I have to admit, I was really holding out for this story being a good one. After being supremely disappointed with what I found in the previous two hardback novellas that I read, I just wasn’t ready to find out that one of my favorite Science Fiction authors had written out a dud as well. I should have taken a clue from the publication gods though when I saw that it had not been put into a hardback. So obviously it was going to be different than the others, right? After this whole hurrah of novellas, it really surprises me that those that were hardbacks really didn’t cut the mustard, and the one that probably deserved to be a hardback didn’t get it. Man, the world’s funny sometimes, isn’t it?
PERMAFROST (Amazon) is a stand-alone novella written by Alastair Reynolds about a post-apocalyptic Earth where some scientists find a way to travel through time in a quasi-complete sort of way and attempt to save humanity from starving to death. “Fix the past. Save the present. Stop the future.” The whole of the plot, summarized by nine words.
Valentina Lidova is a 71 year-old, partially lame woman that has been invited to the arctic location of an experiment sparked by science pioneered by her mother. The world is dying. An ecological cascade of events has resulted in the extinction of mass droves of flora and fauna all across the expanse of the globe. As such, humanity is quickly losing the time it needs to find a solution to the problem of survivability. Technology surrounding the concept of “Luba Pairs” allows those within the reach of the noted experiment to “pair” with persons in the past, inserting certain volunteers into the heads of these targets in history and taking over their bodies. Their goal is to first survive the pairing and subsequent hostile takeover of another’s body, and second to acquire a cache of seeds with which those in the present will be able to provide themselves a stable source of food.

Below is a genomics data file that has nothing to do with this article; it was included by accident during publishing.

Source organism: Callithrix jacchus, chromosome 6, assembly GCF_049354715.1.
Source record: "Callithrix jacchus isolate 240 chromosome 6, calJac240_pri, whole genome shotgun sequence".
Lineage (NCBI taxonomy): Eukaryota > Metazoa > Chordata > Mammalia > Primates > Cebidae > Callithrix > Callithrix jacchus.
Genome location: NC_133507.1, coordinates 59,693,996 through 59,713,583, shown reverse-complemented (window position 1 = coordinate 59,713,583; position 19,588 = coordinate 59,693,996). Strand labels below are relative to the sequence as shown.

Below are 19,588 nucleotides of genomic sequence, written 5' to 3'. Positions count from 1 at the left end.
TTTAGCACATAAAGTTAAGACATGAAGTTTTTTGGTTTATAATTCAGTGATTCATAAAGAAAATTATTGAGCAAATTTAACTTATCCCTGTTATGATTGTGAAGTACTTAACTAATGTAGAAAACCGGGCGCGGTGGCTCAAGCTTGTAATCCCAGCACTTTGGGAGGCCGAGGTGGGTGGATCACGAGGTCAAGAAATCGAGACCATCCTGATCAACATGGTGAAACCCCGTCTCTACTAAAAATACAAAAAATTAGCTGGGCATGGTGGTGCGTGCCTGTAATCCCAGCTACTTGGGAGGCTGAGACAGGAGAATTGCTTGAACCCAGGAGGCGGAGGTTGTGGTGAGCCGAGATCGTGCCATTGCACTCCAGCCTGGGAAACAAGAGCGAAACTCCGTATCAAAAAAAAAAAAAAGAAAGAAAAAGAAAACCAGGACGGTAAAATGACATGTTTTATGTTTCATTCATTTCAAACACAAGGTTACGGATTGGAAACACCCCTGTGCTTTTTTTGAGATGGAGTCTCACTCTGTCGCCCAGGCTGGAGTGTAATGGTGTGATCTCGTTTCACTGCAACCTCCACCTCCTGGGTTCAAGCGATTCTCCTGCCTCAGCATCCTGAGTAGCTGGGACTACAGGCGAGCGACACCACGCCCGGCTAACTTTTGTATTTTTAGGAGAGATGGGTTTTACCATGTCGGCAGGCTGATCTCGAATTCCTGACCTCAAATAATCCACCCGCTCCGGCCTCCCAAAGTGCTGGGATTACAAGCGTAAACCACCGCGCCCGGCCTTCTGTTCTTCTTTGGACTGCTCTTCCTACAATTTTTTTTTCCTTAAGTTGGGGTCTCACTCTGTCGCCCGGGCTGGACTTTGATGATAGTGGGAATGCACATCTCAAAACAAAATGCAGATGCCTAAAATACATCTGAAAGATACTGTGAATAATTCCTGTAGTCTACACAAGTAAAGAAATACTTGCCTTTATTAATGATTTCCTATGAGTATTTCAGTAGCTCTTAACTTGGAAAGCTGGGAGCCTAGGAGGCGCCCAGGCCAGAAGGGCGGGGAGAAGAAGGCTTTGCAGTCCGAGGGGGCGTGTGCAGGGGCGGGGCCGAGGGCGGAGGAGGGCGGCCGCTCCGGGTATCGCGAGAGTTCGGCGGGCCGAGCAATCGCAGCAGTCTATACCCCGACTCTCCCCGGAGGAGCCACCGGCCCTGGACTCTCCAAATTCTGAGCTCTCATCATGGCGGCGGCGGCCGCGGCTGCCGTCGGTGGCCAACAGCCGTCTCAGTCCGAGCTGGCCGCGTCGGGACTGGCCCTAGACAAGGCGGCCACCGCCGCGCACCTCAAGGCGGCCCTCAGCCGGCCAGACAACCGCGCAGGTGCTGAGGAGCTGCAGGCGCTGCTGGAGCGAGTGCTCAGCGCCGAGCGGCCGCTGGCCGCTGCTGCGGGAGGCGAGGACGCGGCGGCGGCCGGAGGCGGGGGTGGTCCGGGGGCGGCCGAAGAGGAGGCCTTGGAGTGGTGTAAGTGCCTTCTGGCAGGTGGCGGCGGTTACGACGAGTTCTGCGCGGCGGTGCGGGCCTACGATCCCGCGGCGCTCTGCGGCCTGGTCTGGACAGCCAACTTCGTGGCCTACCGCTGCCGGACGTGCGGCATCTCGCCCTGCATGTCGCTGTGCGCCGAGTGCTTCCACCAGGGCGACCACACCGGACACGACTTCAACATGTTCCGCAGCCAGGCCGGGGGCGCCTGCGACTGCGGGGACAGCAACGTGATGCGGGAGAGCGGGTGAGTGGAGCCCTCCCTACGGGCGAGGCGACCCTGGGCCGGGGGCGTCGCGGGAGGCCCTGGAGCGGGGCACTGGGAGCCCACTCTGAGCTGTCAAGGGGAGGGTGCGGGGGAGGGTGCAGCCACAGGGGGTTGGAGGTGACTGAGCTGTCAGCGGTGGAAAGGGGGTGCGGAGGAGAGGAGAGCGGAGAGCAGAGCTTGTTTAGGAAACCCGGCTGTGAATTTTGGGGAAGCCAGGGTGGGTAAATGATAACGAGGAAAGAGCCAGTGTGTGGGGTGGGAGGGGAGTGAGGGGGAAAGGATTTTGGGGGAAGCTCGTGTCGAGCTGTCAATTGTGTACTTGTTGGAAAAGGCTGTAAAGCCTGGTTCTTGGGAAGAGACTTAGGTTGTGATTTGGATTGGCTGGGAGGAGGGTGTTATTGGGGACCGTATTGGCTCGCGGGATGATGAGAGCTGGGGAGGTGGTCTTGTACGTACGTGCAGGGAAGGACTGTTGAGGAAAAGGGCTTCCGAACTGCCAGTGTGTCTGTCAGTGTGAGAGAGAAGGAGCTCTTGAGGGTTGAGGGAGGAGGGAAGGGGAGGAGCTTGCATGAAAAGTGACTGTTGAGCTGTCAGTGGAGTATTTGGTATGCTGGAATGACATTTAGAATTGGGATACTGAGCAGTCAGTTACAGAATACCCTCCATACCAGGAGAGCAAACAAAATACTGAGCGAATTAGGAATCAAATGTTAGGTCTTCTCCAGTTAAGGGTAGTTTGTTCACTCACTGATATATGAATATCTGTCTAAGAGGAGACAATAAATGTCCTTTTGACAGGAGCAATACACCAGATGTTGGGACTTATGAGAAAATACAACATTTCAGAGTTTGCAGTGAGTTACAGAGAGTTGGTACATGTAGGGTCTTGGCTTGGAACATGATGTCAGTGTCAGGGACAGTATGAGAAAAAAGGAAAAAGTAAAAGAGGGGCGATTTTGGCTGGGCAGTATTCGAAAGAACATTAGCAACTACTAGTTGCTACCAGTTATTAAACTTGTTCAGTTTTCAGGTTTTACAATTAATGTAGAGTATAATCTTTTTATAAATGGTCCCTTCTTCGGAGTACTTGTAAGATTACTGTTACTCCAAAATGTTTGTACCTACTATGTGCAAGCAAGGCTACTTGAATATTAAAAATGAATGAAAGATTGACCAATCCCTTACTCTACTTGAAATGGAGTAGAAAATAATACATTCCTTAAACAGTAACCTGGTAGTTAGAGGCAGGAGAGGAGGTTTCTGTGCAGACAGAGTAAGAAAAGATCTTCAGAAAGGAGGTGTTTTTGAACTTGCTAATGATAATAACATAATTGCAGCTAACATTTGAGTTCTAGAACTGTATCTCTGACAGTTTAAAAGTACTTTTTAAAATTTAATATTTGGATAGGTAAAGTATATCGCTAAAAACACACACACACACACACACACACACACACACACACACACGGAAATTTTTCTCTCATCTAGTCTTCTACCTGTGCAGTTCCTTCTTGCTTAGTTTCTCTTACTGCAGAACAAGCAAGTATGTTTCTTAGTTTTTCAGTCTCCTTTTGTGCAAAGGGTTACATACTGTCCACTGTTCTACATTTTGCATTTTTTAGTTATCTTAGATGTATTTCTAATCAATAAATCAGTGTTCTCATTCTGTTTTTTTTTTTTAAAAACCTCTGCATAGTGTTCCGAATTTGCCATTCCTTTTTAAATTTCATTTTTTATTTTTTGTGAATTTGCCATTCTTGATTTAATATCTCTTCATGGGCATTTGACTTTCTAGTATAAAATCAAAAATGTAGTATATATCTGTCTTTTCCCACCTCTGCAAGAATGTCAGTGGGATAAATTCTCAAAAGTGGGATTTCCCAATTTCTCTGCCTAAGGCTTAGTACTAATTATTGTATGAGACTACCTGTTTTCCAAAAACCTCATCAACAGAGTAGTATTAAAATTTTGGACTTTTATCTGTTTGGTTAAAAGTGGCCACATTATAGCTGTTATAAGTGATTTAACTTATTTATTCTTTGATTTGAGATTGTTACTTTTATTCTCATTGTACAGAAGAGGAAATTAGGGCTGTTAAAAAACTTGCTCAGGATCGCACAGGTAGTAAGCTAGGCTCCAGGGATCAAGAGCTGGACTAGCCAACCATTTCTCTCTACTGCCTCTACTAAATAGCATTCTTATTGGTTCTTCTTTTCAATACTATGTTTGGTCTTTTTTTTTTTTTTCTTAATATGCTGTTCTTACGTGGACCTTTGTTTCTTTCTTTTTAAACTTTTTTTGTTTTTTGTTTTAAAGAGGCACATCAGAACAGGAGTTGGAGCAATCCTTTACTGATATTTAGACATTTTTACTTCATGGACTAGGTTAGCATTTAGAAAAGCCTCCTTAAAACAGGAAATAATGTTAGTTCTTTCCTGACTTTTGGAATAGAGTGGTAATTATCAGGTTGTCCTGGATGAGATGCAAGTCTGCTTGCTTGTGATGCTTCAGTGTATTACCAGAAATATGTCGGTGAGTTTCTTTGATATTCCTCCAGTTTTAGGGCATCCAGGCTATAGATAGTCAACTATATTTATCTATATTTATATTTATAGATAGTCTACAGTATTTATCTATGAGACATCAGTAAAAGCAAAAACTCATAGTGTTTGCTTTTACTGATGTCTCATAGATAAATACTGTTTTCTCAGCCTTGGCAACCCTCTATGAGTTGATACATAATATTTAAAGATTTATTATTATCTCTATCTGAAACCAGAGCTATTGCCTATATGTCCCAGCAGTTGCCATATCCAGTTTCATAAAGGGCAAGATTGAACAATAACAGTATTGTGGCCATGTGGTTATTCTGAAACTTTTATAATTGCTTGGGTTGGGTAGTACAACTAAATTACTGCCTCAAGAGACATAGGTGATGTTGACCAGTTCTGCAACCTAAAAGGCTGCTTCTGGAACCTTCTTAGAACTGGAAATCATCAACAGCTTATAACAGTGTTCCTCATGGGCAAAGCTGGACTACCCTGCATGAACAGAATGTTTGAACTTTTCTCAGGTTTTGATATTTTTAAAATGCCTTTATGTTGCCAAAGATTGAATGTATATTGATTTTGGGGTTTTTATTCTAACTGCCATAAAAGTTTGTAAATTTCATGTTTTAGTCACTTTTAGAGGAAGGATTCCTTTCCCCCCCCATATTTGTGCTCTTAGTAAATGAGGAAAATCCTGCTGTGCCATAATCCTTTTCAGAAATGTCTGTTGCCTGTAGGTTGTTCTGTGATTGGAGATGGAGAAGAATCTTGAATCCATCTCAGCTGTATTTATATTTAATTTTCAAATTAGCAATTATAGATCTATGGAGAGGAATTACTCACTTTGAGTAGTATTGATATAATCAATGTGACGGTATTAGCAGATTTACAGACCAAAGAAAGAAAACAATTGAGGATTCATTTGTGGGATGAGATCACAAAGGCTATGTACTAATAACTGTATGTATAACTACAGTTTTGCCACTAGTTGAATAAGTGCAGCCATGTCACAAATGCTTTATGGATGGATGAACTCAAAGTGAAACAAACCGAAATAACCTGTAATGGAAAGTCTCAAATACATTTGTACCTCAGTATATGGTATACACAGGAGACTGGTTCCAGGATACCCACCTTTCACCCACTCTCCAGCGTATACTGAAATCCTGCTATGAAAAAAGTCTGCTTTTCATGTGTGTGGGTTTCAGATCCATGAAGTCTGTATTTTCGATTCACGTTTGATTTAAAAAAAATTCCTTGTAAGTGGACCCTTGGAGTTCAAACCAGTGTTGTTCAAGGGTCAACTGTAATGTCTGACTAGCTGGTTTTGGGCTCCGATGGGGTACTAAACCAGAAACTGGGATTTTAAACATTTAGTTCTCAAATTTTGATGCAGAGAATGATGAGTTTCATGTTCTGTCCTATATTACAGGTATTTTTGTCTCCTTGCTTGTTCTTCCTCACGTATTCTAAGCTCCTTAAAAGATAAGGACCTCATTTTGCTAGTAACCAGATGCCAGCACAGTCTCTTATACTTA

I love it when the description of a story so easily flows forth from my fingertips. Makes me aware of at least one of the probable many reasons why a story was so enjoyable. Clarity and drive, engagement, and a constantly building understanding of where the story is going are just a few of the puzzle piecse that any short fiction needs. Never should it lag, and this one doesn’t; trust me. This is a time travel story though. So there are a few parts, mostly toward the end, where the technical nature of the science comes into play, but I really enjoyed this take on time travel. Something on the order of quantum entanglement across the fabric of space-time. Really interesting stuff, and nothing like anything I had come across before.
As per his usual, the author paints a personal picture amidst the backdrop of the story’s details and the science woven through it. He does a great job throughout every page of keeping us wondering, entertained, and engaged. Valentine Lidova’s soul comes bleeding onto the page, and even some of the secondary character of the woman whose body she overtakes. Her life is intimately woven into the plot and comes into play multiple time. It’s a story that’s important for her but for everyone else as well.
This is the kind of short fiction that I love. This is the kind of short fiction that will win Alastair Reynolds more fans. If you haven’t read him before, pick this up. Just a few dollars for the Kindle version and you’ll get a great taste for the kind of story that he loves to tell. I’ve said it before and I’ll say it again: I’ll never get tired of reading stories from this author. He delivers time and time again. It’s brilliant. It’s uncanny. It’s some of the best science fiction out there because it has a heart a soul that starts and ends with the most important piece of the puzzle: great character.
- Recommended Age: 14+, mostly for comprehension
- Language: Maybe a handful of strong language
- Violence: Some talk of death, but most of the violence is off-screen
- Sex: Nope